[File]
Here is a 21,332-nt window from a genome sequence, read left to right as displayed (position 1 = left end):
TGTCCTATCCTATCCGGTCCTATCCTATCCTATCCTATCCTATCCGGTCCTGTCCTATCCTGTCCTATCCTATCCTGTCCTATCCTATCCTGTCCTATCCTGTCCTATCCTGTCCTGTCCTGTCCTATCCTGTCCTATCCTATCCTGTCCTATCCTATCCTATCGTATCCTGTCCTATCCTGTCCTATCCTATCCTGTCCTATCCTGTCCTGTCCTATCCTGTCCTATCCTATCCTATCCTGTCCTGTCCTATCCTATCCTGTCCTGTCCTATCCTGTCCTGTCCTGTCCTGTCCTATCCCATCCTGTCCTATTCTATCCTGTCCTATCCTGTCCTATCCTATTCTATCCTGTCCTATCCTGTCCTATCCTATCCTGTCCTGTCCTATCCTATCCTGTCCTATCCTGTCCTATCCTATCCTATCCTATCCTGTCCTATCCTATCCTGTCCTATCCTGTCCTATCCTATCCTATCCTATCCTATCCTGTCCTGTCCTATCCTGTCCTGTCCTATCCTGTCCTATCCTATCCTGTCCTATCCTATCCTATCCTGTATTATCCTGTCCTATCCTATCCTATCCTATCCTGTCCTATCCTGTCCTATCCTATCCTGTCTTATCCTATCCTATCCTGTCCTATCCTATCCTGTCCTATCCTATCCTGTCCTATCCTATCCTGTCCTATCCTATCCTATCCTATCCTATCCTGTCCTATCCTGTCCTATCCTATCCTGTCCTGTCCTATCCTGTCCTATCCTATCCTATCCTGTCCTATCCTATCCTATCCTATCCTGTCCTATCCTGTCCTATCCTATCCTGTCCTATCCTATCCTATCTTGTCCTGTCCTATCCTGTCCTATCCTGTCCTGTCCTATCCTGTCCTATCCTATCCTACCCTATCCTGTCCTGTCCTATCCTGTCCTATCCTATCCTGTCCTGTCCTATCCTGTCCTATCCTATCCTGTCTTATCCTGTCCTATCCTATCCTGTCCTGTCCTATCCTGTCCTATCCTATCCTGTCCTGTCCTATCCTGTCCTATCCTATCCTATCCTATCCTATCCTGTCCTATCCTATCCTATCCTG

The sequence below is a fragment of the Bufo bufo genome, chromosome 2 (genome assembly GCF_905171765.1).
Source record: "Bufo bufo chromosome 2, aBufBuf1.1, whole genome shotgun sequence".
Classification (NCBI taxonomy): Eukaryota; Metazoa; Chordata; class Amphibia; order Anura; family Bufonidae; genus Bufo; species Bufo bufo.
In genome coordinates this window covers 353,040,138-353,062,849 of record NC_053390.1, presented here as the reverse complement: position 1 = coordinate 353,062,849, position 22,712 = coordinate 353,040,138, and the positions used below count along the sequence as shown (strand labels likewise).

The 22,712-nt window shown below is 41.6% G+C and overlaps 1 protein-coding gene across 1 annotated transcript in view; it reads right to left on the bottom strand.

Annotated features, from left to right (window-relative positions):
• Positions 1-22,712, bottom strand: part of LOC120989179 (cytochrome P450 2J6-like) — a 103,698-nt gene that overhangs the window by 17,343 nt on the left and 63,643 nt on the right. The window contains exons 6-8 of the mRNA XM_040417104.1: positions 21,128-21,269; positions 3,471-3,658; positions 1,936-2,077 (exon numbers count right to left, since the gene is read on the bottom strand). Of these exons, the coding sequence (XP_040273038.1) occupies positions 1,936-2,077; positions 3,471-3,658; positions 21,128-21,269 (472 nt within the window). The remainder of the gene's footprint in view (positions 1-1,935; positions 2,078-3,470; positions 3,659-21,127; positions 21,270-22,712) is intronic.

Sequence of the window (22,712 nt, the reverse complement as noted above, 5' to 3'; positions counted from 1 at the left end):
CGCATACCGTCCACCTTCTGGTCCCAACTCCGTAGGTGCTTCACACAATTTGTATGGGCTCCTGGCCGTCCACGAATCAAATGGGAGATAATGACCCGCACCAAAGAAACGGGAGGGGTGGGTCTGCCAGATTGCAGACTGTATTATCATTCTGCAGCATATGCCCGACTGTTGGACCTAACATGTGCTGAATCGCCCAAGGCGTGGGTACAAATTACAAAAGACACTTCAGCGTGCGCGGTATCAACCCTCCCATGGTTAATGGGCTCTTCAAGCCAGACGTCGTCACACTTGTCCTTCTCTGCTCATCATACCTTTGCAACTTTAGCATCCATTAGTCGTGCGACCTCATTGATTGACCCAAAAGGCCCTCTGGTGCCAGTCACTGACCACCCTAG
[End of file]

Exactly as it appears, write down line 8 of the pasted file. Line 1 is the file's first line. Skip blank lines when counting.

Annotated features, from left to right (window-relative positions):